What Reaching 20 Qubits Means for Quantum Computing

In the coming decades, more companies are expected to use the power of quantum computer to solve complex challenges in cybersecurity, finance, life sciences, logistics and sustainability – problems that increasingly need to be solved with technology more powerful than a traditional computer.

global quantum technology financing and investment activity surpassed $1.4 billion more than double that of 2020 in 2021, according to McKinsey & Company.

Quantinuum, founded in 2021 by the combination of Honeywell Quantum Solutions and Cambridge Quantumaims to accelerate the development of quantum computing and deliver real-world applications powered by quantum.

Quantinum’s latest milestone: his H1-1 quantum computer expanded from 12 to 20 fully connected qubits and increased the number of quantum operations that can be performed in parallel.

Here’s what you need to know.

A qubit – short for a quantum bit – is the smallest unit of data in quantum computing. Unlike the smallest unit of data in classical computer science — called a binary digit or bit, which is in an off (zero) or on (one) position — qubits can exist as zeros and ones at the same time. That’s a property of quantum computing that makes it more powerful than classical computing.

So, for researchers using the H1-1 quantum computer, the upgrade from 12 to now 20 fully connected qubits to perform more complex computations than was previously possible without sacrificing performance.

The improved system has already been put into operation. In a private example of the H1-1 quantum computer, JP Morgan Chase was able to use the computer to produce an algorithm for: Natural Language Processing: An area of ​​artificial intelligence focused on training computers to understand words and conversations like humans. Their results were posted in a pre-print publication to arXiv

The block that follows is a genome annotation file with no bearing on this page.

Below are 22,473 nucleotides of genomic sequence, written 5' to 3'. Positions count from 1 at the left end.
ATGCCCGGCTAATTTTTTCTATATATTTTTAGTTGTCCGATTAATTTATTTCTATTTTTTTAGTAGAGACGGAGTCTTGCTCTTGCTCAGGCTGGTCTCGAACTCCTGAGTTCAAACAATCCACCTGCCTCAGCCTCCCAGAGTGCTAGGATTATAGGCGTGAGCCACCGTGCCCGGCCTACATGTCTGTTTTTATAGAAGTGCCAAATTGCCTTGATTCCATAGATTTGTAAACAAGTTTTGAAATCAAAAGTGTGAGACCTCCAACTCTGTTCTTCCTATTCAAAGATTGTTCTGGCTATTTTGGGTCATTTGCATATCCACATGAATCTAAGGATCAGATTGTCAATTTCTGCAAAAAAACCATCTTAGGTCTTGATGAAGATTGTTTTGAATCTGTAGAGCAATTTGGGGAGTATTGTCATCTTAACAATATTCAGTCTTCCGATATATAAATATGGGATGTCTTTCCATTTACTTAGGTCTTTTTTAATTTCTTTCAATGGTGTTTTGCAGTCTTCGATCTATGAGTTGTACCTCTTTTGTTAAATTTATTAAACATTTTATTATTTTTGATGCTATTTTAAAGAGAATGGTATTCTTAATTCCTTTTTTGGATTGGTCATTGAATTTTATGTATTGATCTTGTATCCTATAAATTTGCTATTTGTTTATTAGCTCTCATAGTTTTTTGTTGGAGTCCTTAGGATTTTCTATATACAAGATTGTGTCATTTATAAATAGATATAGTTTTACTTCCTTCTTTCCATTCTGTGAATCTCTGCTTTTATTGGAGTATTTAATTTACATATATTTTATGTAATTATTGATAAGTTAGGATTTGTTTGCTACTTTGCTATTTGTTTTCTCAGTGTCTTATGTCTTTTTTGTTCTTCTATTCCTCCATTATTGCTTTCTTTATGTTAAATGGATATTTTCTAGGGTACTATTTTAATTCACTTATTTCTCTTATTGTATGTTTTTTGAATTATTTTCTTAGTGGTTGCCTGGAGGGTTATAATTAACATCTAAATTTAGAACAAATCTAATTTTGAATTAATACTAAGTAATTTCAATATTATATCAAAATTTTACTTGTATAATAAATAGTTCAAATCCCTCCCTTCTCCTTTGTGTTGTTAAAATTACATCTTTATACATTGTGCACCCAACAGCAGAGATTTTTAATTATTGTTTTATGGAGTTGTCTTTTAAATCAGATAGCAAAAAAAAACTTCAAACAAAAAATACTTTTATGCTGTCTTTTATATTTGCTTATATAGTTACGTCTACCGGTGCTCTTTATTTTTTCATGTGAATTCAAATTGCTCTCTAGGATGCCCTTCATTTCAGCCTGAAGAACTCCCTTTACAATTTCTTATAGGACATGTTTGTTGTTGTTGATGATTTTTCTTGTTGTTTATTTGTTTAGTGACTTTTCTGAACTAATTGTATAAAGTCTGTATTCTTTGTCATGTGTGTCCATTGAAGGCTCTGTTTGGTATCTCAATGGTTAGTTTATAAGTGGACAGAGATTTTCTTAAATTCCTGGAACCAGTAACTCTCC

In addition to improving the hardware capabilities of the H-series, Quantinuum is also developing the software and algorithms for use on quantum computers. Quantinuum recently announced the release of their new Quantum Chemistry software package, InQuanto. In collaboration with Honeywell PMT, Quantinuum uses InQuanto to investigate how quantum computing can aid development of new refrigerants with a low global warming potential (GWP).

Cybersecurity is another area where experts are looking to harness the power of quantum, and Quantinuum’s platform Quantum Origin enables the generation of cryptographic keys from the H1 quantum computer that provide superior protection against rapidly advancing cyber threats.

Quantinuum’s hardware development has used a unique product strategy to continuously upgrade their hardware after the first product release, in parallel with customer use. The recent upgrade from H1-1 to 20 qubits was an example of such an upgrade. And similarly, the second version of the System H1 machine, H1-2, will see similar upgrades later in the year.

Quantinuum is also developing its next-generation hardware technologies, including more complex stair designs and other upgrades that will enable the company to bolster its computing capabilities. They all align with the hardware technology roadmap that Quantinuum has made public.

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